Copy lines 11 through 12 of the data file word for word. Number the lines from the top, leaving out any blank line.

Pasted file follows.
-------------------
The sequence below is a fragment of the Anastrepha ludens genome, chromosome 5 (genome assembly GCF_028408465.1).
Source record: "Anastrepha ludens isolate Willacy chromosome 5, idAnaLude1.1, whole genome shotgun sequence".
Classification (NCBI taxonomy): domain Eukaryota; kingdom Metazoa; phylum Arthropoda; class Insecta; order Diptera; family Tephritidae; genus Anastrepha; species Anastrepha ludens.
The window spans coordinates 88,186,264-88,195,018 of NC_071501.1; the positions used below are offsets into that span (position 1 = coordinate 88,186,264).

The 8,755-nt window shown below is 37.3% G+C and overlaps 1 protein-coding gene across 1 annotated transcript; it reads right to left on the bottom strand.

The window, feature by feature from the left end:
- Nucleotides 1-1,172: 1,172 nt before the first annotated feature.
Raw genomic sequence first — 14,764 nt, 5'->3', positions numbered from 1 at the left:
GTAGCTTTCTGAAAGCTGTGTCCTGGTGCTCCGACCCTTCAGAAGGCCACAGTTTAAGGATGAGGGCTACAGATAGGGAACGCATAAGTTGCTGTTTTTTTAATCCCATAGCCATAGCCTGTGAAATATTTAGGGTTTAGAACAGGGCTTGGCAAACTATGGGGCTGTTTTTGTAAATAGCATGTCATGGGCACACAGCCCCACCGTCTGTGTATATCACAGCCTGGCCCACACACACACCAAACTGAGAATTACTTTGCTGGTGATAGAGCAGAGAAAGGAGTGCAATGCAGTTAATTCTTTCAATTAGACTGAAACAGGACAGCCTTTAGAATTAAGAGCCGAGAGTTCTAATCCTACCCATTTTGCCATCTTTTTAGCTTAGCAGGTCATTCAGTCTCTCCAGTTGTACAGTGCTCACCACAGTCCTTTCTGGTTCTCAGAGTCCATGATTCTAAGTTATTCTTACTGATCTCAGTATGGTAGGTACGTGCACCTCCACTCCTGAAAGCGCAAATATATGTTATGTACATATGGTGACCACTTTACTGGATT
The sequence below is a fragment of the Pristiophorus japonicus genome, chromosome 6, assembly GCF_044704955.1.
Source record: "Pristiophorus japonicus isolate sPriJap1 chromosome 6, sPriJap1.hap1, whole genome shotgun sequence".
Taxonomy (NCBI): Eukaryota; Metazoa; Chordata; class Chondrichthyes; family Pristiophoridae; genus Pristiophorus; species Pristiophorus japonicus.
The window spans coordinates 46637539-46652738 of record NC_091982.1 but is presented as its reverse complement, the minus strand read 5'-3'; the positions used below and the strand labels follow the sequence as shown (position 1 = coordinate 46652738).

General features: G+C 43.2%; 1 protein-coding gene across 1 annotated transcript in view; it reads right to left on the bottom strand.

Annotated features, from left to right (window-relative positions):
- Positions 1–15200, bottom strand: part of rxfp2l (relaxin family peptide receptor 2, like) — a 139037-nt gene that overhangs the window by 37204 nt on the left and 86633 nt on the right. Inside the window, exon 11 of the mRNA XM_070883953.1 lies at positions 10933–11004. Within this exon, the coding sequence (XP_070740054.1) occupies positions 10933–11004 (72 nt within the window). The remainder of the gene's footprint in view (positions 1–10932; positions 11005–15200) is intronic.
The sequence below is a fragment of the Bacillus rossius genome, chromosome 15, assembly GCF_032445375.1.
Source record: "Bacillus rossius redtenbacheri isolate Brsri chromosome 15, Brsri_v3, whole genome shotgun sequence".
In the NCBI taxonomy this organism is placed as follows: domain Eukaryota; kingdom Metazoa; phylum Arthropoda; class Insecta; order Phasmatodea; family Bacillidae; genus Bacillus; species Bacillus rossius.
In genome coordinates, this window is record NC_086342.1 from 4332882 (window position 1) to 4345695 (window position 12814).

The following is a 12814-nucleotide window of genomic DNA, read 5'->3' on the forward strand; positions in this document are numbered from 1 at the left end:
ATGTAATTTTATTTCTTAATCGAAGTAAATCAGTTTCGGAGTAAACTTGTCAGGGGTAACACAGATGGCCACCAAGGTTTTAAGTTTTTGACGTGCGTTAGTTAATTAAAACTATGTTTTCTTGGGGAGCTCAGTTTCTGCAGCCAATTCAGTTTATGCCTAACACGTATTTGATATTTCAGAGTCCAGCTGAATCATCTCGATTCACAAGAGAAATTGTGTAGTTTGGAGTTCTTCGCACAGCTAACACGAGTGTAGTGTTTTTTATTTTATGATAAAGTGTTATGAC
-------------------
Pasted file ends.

Source record: "Pristiophorus japonicus isolate sPriJap1 chromosome 6, sPriJap1.hap1, whole genome shotgun sequence".
Taxonomy (NCBI): Eukaryota; Metazoa; Chordata; class Chondrichthyes; family Pristiophoridae; genus Pristiophorus; species Pristiophorus japonicus.